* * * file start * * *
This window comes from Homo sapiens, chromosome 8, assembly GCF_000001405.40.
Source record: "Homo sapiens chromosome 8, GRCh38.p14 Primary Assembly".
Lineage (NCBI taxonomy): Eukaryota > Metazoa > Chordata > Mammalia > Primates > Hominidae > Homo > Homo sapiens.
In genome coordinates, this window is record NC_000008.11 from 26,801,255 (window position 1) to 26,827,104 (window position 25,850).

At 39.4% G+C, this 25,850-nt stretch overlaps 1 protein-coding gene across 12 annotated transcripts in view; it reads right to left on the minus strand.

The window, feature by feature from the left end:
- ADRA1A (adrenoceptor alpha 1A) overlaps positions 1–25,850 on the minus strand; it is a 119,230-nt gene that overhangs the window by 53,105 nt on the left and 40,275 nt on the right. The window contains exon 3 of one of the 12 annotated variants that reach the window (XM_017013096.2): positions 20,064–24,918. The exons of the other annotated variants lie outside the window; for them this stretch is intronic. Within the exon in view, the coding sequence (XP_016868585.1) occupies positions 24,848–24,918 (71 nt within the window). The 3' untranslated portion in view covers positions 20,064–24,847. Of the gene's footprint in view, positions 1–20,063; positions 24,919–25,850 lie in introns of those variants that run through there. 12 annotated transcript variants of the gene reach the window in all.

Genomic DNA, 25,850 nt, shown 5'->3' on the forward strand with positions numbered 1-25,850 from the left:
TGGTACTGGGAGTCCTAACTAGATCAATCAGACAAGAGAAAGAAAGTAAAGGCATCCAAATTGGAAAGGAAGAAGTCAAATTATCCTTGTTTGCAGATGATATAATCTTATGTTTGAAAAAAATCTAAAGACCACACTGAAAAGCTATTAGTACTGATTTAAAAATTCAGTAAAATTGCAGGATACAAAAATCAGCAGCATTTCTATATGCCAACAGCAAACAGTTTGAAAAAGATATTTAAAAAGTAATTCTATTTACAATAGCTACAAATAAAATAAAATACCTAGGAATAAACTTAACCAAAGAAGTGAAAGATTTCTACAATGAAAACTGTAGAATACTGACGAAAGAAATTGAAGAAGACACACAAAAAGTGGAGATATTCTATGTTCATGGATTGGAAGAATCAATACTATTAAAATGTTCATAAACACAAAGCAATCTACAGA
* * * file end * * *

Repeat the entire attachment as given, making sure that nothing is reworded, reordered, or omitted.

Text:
This window comes from Homo sapiens, chromosome 8, assembly GCF_000001405.40.
Source record: "Homo sapiens chromosome 8, GRCh38.p14 Primary Assembly".
Lineage (NCBI taxonomy): Eukaryota > Metazoa > Chordata > Mammalia > Primates > Hominidae > Homo > Homo sapiens.
In genome coordinates, this window is record NC_000008.11 from 26,801,255 (window position 1) to 26,827,104 (window position 25,850).

At 39.4% G+C, this 25,850-nt stretch overlaps 1 protein-coding gene across 12 annotated transcripts in view; it reads right to left on the minus strand.

The window, feature by feature from the left end:
- ADRA1A (adrenoceptor alpha 1A) overlaps positions 1–25,850 on the minus strand; it is a 119,230-nt gene that overhangs the window by 53,105 nt on the left and 40,275 nt on the right. The window contains exon 3 of one of the 12 annotated variants that reach the window (XM_017013096.2): positions 20,064–24,918. The exons of the other annotated variants lie outside the window; for them this stretch is intronic. Within the exon in view, the coding sequence (XP_016868585.1) occupies positions 24,848–24,918 (71 nt within the window). The 3' untranslated portion in view covers positions 20,064–24,847. Of the gene's footprint in view, positions 1–20,063; positions 24,919–25,850 lie in introns of those variants that run through there. 12 annotated transcript variants of the gene reach the window in all.

Genomic DNA, 25,850 nt, shown 5'->3' on the forward strand with positions numbered 1-25,850 from the left:
TGGTACTGGGAGTCCTAACTAGATCAATCAGACAAGAGAAAGAAAGTAAAGGCATCCAAATTGGAAAGGAAGAAGTCAAATTATCCTTGTTTGCAGATGATATAATCTTATGTTTGAAAAAAATCTAAAGACCACACTGAAAAGCTATTAGTACTGATTTAAAAATTCAGTAAAATTGCAGGATACAAAAATCAGCAGCATTTCTATATGCCAACAGCAAACAGTTTGAAAAAGATATTTAAAAAGTAATTCTATTTACAATAGCTACAAATAAAATAAAATACCTAGGAATAAACTTAACCAAAGAAGTGAAAGATTTCTACAATGAAAACTGTAGAATACTGACGAAAGAAATTGAAGAAGACACACAAAAAGTGGAGATATTCTATGTTCATGGATTGGAAGAATCAATACTATTAAAATGTTCATAAACACAAAGCAATCTACAGA